Megaman 11 brought the classic blue bomber back to new heights, and with that, it took the title of best-selling classic Megaman title. Capcom had pre-emptively purchased the domains of Megaman 12, 13, 14, and 15. With the glaring success that Megaman 11 has, there is still a demand for classic Megaman. That raises a question, though, Does Megaman 11 deserve to be the best-selling game in the franchise?
Short Answer: Yes. But let us dig deeper as we prepare for Capcom's announcement for Megaman 12.
An Evolution of form
Megaman 11 was a return to form for the blue bomber that harkens back to the old school days while modernizing a notorious, mechanically demanding game for audiences of all skill levels. Megaman 11 simultaneously invokes nostalgia while pushing every aspect of its design, audio, gameplay, and art to new heights. It not only separates it from the mega man clones of today but also prevents it from being another hollow Megaman clone.
It is easy to view Megaman 11 through the lens of pure nostalgia, a cash grab, stomping on the cold dead corpse of a long-dead franchise for an easy payday. What is hard is accepting the fact that the team that took Megaman 11 from idea to product outdid themselves.
Megaman 11 takes the classic game out of its 2D roots and into a new 3D space; though at times it may look like it's 2.5D, I have a sneaking suspicion that it is a full 3D space that is 2D in the viewport.
The art direction of this game is stellar. I cannot begin to describe just how gorgeous and warm this art feels. Every character and background is just bursting at the seams with personality and life. From Roll, Auto, and Dr Light to the various enemies you encounter, many of which are callbacks to the original Megaman 1, to the new ones that blend so seamlessly into the world of Megaman that you will question if it had always been there. Megaman is expressive, clear, and concise in his actions and animations.
Dynamic lighting effects breathe life into every nook and cranny of this gorgeous hand-drawn environment. The stunning illustrations that wash the backdrops are often reminiscent of old 90s cartoons, although that might be my nostalgia bleeding through.
Despite that, however, the game continues to be a breath of fresh air. We rarely get such a visually distinct game from a large publisher. It was clear from the get-go that Capcom needed – no, wanted – Megaman 11 to be an evolution, the springboard for the next generation of Megaman.
Lessons from yesterday
Megaman 11 takes a vast array of cues from its predecessors. From its punishing difficulty to its ease of access. The deceptively simplistic level design hides brilliantly crafted sequences that encourage experimentation while also providing a challenge for those willing to take it on.
One of the strengths of Megaman 11 lies in how it carries its legacy while also being distinct and new. The previous two Megaman games, 9 & 10, felt more like the recently uncovered Nintendo Entertainment System games that were lost media than they did a proper sequel for a new generation.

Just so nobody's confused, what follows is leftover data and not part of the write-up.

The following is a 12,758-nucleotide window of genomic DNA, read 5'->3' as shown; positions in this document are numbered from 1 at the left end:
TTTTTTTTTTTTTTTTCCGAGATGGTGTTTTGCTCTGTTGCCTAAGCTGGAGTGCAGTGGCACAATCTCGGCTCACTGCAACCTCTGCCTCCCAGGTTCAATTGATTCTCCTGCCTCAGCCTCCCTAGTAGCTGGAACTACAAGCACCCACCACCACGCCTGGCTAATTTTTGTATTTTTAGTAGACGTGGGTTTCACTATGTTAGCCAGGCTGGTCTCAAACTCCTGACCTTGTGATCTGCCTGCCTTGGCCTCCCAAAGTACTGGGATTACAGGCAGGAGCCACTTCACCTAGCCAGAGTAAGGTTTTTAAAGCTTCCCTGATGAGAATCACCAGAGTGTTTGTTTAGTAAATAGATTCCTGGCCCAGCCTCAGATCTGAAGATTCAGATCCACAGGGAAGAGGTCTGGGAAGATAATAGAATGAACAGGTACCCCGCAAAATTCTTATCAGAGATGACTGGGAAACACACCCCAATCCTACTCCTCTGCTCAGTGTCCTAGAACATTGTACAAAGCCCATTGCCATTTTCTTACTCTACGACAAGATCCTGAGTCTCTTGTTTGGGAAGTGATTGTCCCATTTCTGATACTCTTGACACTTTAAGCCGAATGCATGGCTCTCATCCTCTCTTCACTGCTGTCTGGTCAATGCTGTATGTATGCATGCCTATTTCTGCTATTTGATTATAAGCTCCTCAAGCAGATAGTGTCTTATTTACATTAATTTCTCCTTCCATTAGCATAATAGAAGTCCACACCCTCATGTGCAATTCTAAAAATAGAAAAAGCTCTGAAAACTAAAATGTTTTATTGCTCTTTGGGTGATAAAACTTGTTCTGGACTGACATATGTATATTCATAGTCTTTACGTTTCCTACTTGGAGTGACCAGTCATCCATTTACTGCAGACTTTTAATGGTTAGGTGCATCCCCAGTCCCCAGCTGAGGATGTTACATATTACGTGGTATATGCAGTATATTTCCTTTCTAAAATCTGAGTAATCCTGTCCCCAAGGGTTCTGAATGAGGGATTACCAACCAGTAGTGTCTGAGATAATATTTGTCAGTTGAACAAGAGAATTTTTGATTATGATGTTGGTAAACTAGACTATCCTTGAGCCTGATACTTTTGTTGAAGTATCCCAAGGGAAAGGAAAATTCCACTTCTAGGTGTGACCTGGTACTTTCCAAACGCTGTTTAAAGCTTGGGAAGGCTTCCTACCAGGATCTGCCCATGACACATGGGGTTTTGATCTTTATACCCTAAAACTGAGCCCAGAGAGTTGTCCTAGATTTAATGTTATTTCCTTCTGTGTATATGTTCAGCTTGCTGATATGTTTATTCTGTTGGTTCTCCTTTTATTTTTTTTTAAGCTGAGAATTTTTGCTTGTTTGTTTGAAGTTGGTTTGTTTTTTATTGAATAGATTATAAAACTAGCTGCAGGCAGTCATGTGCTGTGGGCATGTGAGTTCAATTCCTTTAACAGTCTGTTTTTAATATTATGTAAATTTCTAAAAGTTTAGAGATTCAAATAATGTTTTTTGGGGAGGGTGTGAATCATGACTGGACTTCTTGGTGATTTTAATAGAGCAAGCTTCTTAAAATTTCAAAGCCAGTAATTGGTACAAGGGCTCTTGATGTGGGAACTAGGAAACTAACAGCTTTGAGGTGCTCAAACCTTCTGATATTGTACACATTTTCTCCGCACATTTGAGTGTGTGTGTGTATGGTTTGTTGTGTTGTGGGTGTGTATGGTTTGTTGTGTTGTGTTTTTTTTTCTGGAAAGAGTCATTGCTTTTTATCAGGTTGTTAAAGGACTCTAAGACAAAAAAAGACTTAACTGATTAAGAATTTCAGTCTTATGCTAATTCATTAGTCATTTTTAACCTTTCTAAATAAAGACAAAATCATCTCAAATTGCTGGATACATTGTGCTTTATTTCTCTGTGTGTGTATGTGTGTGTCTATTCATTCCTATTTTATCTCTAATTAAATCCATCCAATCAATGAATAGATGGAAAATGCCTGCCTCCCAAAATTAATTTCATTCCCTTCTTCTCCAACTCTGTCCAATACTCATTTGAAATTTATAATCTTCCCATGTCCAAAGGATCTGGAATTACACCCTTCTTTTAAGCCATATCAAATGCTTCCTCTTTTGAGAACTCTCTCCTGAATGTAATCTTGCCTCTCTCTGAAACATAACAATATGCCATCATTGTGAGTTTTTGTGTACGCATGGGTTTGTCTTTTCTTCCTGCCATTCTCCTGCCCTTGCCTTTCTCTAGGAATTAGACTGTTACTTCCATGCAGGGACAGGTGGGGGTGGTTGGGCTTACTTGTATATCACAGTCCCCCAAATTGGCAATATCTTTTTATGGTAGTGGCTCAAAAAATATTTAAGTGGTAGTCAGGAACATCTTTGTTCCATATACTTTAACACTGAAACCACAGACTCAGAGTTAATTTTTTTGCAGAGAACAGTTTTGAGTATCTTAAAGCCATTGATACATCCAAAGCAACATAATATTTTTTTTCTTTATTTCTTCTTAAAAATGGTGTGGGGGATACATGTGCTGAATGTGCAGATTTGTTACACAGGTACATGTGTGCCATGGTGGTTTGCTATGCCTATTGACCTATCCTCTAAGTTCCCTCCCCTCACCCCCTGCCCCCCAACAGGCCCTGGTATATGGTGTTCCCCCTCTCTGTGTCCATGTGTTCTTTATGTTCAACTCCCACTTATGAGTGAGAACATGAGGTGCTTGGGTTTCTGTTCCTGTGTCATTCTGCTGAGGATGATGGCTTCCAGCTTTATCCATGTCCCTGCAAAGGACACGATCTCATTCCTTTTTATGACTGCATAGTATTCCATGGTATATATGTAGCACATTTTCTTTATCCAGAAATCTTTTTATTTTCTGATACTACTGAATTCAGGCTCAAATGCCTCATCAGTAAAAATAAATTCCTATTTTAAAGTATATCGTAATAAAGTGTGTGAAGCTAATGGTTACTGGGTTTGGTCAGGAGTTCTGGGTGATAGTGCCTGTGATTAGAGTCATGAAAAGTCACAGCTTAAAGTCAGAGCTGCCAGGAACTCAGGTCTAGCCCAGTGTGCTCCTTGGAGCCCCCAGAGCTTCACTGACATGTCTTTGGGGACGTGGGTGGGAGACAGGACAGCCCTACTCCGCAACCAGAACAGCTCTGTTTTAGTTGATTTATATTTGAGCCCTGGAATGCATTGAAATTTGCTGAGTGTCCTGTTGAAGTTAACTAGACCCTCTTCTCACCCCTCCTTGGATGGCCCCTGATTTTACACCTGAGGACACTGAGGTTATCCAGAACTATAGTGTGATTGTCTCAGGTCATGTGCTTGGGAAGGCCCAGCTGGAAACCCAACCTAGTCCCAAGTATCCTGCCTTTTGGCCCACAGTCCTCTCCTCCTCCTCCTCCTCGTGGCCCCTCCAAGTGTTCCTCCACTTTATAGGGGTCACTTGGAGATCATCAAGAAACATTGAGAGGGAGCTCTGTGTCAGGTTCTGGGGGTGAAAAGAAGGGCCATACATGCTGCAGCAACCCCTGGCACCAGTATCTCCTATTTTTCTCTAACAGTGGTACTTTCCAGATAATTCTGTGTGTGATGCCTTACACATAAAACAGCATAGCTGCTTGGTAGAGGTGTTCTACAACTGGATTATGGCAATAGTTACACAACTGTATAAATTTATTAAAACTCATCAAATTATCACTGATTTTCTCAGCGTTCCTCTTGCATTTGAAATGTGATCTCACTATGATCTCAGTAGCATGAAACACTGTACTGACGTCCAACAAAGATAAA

The previous games introduced a shop, which is brought back for the ride in this new entry. The game also comes preloaded with multiple easy-to-hard difficulty challenges.
The game makes excellent use of the various bosses' gimmicks to give Megaman a new way to interact with the stages. Megaman controls much better than I anticipated. The game was responsive and kept the old-school feeling of Megaman in this new perspective.
I mentioned before that the game could be unforgiving at times, and it is very unforgiving. Several passages throughout the game will give even seasoned Megaman players a challenge.
It is hard to describe how Megaman plays and controls, and it is ultimately something you will have to experience to understand Megaman 11 at its core gameplay.
If it's one other thing Megaman is known for, it is the absolute jaw-dropping, iconic soundtracks of the past. Megaman 11 is no slouch in this department. Every single stage gets a theme song that fits the environment, matches the scenes' intensity, and pairs well with the various bosses.
Marika Suzuki shines as Megaman 11's composer, having attained experience in various games across multiple genres. She clearly understands what made the original soundtrack so appealing, and she carries much of the soundtrack to its logical climax.
The soundtrack is more electronic-based, but Marika Suzuki masterfully makes every single instrument sing a dazzling array of notes and phrases that matches everything surrounding it.
Marika Suzuki's soundtrack was so rendered that it beautifully tied all the extremities of the game into an even more closely knit experience that all provided a sense of cohesion that ultimately elevated the experience of Megaman as a whole.
Whatever you think about Capcom's business practices, Megaman 11 is truly one for the history books. A fun-filled experience with a visually unique art style and a lavish soundscape that perfectly blends all parts of Megaman into an experience worthy of the franchise.